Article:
The momentary political necessities have shaped the narratives of the region into ones of pure victims and pure perpetrators. What is obfuscated in the process is the commonality and recurrence of deep brutality. Societies in the Arab East and beyond are denied the opportunity to face and learn from their recent cruel past, engaging instead in a diglossic discourse of public unity against the external enemy of the moment, and a private lament of sectarian victimization.

In 1970, a book, titled A Brief Account of the Calamities of Christians (al-Qusara fi Nakbat al-Nasara) compiled more than half a century prior, was republished in Lebanon. By then, Beirut, as a modern Arab metropole, insisted on an image of post-communitarian integration that such a book would have inconvenienced. Since it recalled events that took place in today’s Southern Turkey and Northern Syria, and lacked a consistent adherence to chronology, it was largely ignored. But it is indeed the impromptu and idiosyncratic character that owes it careful attention. To the best of the availability of his receding sources, the anonymous author describes how, in town after town, the Christian population was left helpless to the abuse by increasingly aggressive authorities, abandoned by most Muslim neighbors, and fallen victim to attacks by tribes, Kurds, Arabs, and Turkmen. Instead of informing the public discourse of the common problematic history that has to be addressed, this book served solely as further fuel for the fear and sense of victimization among some Christians.

The hidden fear of the vulnerable in the region is solemnly justifiable. Spanning earlier into the events of the 1840 to 1860 in Mount Lebanon and Damascus, or the murderous “Hamidian” campaigns against Armenians and other Anatolian Christians in the 1890s, through the massacre of Iraqi Assyrians in 1933, the anti-Jewish Farhud in 1941 in Baghdad, and into the horrors of Lebanese civil war, where isolated communities, Muslim and Christian, suffered massacres with blatantly medieval brutality, the Iran-Iraq war of human attrition in the 1980s, the subsequent chemical attacks and the Anfal genocidal operations against the Kurds in Iraq, the historical stage is set in which the recent depravity of the Syrian regime and the “Islamic State” are not anomalies but further demonstrations of a recurrent reality.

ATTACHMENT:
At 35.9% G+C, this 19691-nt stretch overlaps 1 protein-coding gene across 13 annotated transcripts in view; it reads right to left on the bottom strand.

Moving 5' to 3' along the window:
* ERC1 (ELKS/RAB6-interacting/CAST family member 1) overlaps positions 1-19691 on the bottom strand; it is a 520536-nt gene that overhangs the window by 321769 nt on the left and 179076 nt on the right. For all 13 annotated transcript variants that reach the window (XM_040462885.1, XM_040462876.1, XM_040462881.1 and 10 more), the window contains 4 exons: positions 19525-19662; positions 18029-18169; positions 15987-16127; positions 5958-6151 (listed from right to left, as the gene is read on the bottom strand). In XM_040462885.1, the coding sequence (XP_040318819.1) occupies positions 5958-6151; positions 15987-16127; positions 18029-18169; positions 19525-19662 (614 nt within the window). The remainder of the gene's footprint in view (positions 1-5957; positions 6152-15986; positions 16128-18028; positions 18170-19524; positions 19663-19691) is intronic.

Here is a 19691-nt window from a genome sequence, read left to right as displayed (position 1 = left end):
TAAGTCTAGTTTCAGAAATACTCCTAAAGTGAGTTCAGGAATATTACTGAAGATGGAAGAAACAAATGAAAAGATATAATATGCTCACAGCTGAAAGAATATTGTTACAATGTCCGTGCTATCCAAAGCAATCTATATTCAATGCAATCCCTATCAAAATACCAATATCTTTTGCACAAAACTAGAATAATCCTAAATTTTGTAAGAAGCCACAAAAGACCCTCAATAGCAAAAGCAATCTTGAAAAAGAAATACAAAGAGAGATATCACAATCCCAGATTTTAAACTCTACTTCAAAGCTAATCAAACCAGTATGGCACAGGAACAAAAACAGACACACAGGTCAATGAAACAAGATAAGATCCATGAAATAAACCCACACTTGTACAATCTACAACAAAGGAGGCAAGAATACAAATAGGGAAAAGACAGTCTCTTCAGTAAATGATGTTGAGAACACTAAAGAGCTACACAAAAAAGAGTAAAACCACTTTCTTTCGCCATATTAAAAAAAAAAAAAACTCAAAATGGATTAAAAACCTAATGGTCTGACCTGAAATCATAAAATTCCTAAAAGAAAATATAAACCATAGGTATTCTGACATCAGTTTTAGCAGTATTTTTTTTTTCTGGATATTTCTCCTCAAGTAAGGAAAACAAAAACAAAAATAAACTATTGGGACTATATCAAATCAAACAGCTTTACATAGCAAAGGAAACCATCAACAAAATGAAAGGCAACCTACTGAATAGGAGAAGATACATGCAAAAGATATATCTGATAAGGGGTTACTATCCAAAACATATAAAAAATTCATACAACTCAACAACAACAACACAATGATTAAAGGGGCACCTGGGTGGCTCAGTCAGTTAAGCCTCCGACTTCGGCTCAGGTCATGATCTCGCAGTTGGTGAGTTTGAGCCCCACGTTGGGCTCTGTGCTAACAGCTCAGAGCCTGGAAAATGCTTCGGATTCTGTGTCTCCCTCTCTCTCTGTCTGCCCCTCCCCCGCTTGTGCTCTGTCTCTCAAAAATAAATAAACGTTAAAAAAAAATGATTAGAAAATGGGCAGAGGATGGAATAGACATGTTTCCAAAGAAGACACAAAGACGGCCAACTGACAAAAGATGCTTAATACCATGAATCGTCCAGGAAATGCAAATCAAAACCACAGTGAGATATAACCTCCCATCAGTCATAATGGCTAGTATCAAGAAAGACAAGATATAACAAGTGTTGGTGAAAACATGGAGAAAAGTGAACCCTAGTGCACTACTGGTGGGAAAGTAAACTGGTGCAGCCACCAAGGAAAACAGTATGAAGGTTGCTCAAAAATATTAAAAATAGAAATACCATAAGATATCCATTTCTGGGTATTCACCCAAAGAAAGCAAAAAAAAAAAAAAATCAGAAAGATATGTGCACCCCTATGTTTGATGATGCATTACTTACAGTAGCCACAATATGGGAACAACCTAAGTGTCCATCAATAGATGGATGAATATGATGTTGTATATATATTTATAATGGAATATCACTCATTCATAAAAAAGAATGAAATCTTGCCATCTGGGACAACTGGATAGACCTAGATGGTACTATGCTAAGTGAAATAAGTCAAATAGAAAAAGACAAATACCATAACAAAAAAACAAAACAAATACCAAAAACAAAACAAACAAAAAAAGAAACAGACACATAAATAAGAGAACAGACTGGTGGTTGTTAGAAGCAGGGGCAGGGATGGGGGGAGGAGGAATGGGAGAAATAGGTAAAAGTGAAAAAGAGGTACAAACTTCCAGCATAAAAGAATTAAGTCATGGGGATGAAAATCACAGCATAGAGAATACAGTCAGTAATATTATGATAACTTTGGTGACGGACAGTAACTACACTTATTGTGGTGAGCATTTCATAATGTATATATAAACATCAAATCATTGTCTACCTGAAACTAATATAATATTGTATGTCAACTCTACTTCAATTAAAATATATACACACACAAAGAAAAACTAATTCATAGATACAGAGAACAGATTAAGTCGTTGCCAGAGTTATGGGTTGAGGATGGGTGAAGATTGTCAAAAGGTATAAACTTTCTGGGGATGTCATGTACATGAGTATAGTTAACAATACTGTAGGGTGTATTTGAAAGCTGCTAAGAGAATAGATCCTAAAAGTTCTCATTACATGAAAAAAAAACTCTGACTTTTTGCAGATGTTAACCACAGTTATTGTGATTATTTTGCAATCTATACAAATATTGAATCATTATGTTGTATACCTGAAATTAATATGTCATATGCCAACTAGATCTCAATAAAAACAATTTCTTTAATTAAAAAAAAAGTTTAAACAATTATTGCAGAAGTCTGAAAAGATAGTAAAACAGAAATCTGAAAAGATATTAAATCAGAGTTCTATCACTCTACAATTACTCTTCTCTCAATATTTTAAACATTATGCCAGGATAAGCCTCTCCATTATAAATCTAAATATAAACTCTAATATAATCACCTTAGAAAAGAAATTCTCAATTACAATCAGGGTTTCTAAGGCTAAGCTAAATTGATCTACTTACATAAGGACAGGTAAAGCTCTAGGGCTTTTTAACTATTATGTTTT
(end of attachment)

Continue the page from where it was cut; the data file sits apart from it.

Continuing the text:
One of the many uses of the Palestinian plight has been to enable an unethical silence across the region. Any consideration of traumatic events still in the collective memory, such as the Black Decade in Algeria, or of the Darfur genocide in Sudan, is met with disapproval and accused of diluting the focus on the responsibility of Israel for Palestinian suffering. The most recent, and most obscene, incarnation of this approach is in Syria, where the current insistence of many in the “progressive” camp is on refusing to let this affair of nearly one million killed, twelve million displaced, and a country devastated by utter horror, stand in the way of recriminating Israel and its ally the United States for ignoring Palestinian rights.

Both the revisionist denial of the series of historical instances of horror and the unethical silence on current crimes reveal the lack of value assigned to the victims of these assaults on human rights — including Palestinians, whose mistreatment by the Syrian regime in the Yarmuk refugee camp near Damascus amounted to further war crimes. History is used instead as a toolkit for passionate polemics, with highlighted selections serving political arguments.

In the Armenians, Arab political culture has an interlocutor that it has never been able to fault. No party of the many warring factions of this culture has accused the collective Armenians of any wrong-doing against Arab causes. The Armenian genocide may have lost the highlight it was granted when Israel-friendly Turkey was the desired target; however, it has not been maligned. Were it to survive the inevitable accusation of being a diversion, it may thus be an appropriate subject for Arab and Kurdish cultures to revisit in a self-examination of the brutal character of a non-binary past.